Naked and floating: Into the darkness of an isolation tank

Sensory deprivation tank at Float Toronto

The initial minutes in the first-time isolation tank session are the ones you have to get through. For a “therapy” touted as relaxing and stress reducing, I’m hovering somewhere between alert curiosity and distress. I’m not claustrophobic, but crawling naked into a four-by-eight pitch-black tank filled foot-deep with water and pulling the door shut can threaten to broaden the definition of the word.

In this space, my vivid imagination is not my friend. As the air warms from the 34 degree (Celsius) water, I can imagine the building collapsing around me, leaving me to stew to death in darkness. I lie on my back, buoyed by 850 pounds of dissolved Epsom salt, and I’m suddenly floating in a silent sea at night. My mind goes to the creatures in the miles of water below me, and I wonder if I’ll be cutting my one-hour float appointment short.

I’m in a tank in a windowless room at Float Toronto, which bills itself as “the largest floatation and sensory deprivation centre on the east coast”. Whether or not it’s actually the largest may be up for debate (and whether or not it’s on the east coast seems clear – it’s not), but the place is one of a number of float centers popping up in Toronto and beyond.

The water is maintained at skin receptor neutral temperature making it difficult to determine where your body stops and the water begins
The water is maintained at skin receptor neutral temperature making it difficult to determine where your body stops and the water begins

According to the Wall Street Journal, the number has tripled in the U.S. since 2011, and guys like Tom Brady and Joe Rogan are behind it, with Rogan pumping floats as a window to mental development and “introspective psychedelic” experiences.

I’m up for the “2001: A Space Odyssey” Star Gate scene as much as the next person, so why not?

There are a few ‘don’ts’ attached the isolation tank experience: don’t drink coffee beforehand (stimulants like caffeine reduce the chances of relaxation), don’t shave on the day (salt in open pores = ouch). And don’t go in if you’ve just dyed your hair. Clear on all three, though my mind runs to my fresh sunburn. Should I have mentioned this? Will my experience provide an addition to the list?

At $65 for a one-hour session, floating isn’t cheap, but you can see where the money’s going. The tanks are in private rooms equipped with shower, towels, bathrobe, and soft lighting. Spa touches include separate body washes for before and after. There’s even an apple cider ear rinse. I’ll take in on faith that apple cider is an appropriate substance to squirt in my ears.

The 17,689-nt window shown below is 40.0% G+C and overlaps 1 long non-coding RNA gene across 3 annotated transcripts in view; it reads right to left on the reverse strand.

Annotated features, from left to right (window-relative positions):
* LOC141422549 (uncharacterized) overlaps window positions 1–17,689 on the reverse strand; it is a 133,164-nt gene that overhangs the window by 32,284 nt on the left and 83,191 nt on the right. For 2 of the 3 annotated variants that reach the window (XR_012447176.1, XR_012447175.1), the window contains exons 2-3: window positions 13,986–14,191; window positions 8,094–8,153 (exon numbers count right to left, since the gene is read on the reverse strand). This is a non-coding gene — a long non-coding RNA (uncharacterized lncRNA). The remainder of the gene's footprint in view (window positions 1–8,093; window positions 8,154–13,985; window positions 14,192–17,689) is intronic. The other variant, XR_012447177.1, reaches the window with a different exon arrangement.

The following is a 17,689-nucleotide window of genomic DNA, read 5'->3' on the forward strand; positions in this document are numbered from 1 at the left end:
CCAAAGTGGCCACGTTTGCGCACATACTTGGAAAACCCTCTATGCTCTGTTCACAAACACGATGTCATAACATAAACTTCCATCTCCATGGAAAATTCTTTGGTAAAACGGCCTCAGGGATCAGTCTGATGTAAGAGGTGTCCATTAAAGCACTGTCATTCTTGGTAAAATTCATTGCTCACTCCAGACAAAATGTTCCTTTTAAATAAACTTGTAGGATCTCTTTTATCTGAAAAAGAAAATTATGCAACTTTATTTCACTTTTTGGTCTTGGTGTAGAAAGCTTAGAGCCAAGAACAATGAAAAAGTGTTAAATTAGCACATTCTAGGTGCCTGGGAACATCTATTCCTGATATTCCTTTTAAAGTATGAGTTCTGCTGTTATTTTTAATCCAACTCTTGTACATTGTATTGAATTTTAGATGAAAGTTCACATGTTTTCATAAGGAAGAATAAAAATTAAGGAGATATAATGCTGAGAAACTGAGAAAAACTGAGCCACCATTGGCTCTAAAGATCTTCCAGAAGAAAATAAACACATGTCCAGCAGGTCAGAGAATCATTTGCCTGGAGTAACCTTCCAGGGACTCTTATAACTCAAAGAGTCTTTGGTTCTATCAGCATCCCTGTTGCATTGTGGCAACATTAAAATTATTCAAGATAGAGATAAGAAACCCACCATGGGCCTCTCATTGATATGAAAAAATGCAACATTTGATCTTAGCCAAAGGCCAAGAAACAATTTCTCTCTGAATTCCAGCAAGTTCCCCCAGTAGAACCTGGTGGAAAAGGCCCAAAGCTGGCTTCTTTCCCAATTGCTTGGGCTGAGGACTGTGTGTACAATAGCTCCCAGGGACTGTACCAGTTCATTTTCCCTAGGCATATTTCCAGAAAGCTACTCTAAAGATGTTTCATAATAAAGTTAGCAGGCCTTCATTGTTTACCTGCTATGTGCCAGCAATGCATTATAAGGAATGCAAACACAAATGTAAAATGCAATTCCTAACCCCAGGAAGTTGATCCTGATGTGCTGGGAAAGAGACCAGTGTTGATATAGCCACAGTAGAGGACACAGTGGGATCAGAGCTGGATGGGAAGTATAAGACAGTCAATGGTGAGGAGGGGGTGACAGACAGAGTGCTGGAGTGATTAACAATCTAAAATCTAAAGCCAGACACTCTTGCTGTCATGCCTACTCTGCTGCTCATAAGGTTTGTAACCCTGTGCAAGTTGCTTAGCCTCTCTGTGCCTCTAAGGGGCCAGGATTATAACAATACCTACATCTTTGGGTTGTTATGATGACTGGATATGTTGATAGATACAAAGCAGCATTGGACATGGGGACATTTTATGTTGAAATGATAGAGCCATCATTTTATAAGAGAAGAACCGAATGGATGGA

I’m told that soft music will play when my time expires, so there’s no need to worry about falling asleep (and the buoyancy of the salt means drowning isn’t a concern even if I do have a snooze). Earplugs come in either foam or wax. I choose foam, because putting wax in my ears feels like it could cause more problems than it could solve.

The water is kept around body temperature, which makes the step-in easy, but quickly raises the air temperature when the door closes.

And the door: a white rectangle with a handle that you pull shut like a scene in pick-your-astronaut-movie. I’m hearing ‘God Speed John Glenn’ as I’m sealed in.

I lie back and debate about whether to keep my eyes open or shut. I feel like I’m sweating, but it’s hard to tell with the slippery coating from the salt water. The buoyancy keeps my face clear, and the sunburn isn’t a problem, but I’m noticing the kink in my neck from a bad sleep the other night. A few minutes in and I’m not feeling the relaxation.

Jesse Ratner-Decle, who co-founded the spa last year, said first-time jitters aren’t uncommon.

“You’re just kind of getting your bearings and almost just figuring out what the experience is like, even just what it feels like to float without gravity, which position is comfortable,” he says.

“Sometimes it takes people 5 times before they have their breakthrough float.”

The research on floating so far shows that the removal of stimuli in the float tank can lower stress, while improving blood flow and even releasing endorphins.

“You're having your stress hormones plummeting, your cortisol levels and things like that, because there's no external stimulus that's making your brain react to anything,” says Ratner-Decle.

A few minutes in, I pull a rookie mistake and sit up to test the door (Apollo astronauts call it emergency egress), and salt water from my hair runs into my eyes. I fumble for the washcloth and spray solution they’ve helpfully placed on a stool by the tank. It works, and I settle back in to go through with it, for better or worse.

With earplugs in, the dominant sound is my breathing, loud at first, but then quieting as I begin to relax, and soon eclipsed by the sound of my heart, which is surprisingly soothing. Only the barely audible rumble of the Queen streetcar (which probably shows up on seismographs) violates the tank.

For maybe 20 minutes, I’m conscious of my surroundings. My neck still aches, and I’m fighting to get comfortable. I push softly against one wall and float to the other. I listen to my stomach growl. I wait for the music.

But then there’s a shift, and at some point I’m not feeling my neck anymore. My breathing has gone down and I no longer push against the wall. In fact, I don’t want to do anything. I can barely feel my arms, and no longer notice the sound of my heart. It’s not the 2001 Star Gate, but my thoughts are vivid. It’s not floating in space; it’s a nowhere, but to me it doesn’t feel close to sleep. When the music comes, I’m disappointed it’s over.

I get out, take a shot of ear cider, and step into the shower. The tank roars to life as the water recycles for the next person.